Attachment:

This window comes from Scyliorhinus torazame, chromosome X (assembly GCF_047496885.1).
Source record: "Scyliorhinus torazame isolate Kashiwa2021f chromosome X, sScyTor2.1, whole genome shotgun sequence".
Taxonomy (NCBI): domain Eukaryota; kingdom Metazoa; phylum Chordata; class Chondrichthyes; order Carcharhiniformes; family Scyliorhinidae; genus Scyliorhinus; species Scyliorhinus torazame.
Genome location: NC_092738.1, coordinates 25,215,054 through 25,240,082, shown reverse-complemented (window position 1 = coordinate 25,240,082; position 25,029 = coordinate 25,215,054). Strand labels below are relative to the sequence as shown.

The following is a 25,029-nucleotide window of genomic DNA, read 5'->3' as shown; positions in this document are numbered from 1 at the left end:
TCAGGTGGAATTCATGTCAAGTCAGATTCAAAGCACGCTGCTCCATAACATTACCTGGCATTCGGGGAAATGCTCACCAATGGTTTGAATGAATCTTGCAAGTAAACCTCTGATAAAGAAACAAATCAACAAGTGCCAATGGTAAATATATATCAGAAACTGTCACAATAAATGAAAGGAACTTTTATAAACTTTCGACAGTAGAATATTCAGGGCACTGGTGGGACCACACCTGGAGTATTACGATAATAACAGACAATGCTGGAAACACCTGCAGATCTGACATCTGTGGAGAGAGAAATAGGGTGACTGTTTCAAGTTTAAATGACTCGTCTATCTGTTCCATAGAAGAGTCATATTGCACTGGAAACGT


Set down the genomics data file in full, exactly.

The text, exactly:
This window comes from Scyliorhinus torazame, chromosome X (assembly GCF_047496885.1).
Source record: "Scyliorhinus torazame isolate Kashiwa2021f chromosome X, sScyTor2.1, whole genome shotgun sequence".
Taxonomy (NCBI): domain Eukaryota; kingdom Metazoa; phylum Chordata; class Chondrichthyes; order Carcharhiniformes; family Scyliorhinidae; genus Scyliorhinus; species Scyliorhinus torazame.
Genome location: NC_092738.1, coordinates 25,215,054 through 25,240,082, shown reverse-complemented (window position 1 = coordinate 25,240,082; position 25,029 = coordinate 25,215,054). Strand labels below are relative to the sequence as shown.

The following is a 25,029-nucleotide window of genomic DNA, read 5'->3' as shown; positions in this document are numbered from 1 at the left end:
TCAGGTGGAATTCATGTCAAGTCAGATTCAAAGCACGCTGCTCCATAACATTACCTGGCATTCGGGGAAATGCTCACCAATGGTTTGAATGAATCTTGCAAGTAAACCTCTGATAAAGAAACAAATCAACAAGTGCCAATGGTAAATATATATCAGAAACTGTCACAATAAATGAAAGGAACTTTTATAAACTTTCGACAGTAGAATATTCAGGGCACTGGTGGGACCACACCTGGAGTATTACGATAATAACAGACAATGCTGGAAACACCTGCAGATCTGACATCTGTGGAGAGAGAAATAGGGTGACTGTTTCAAGTTTAAATGACTCGTCTATCTGTTCCATAGAAGAGTCATATTGCACTGGAAACGT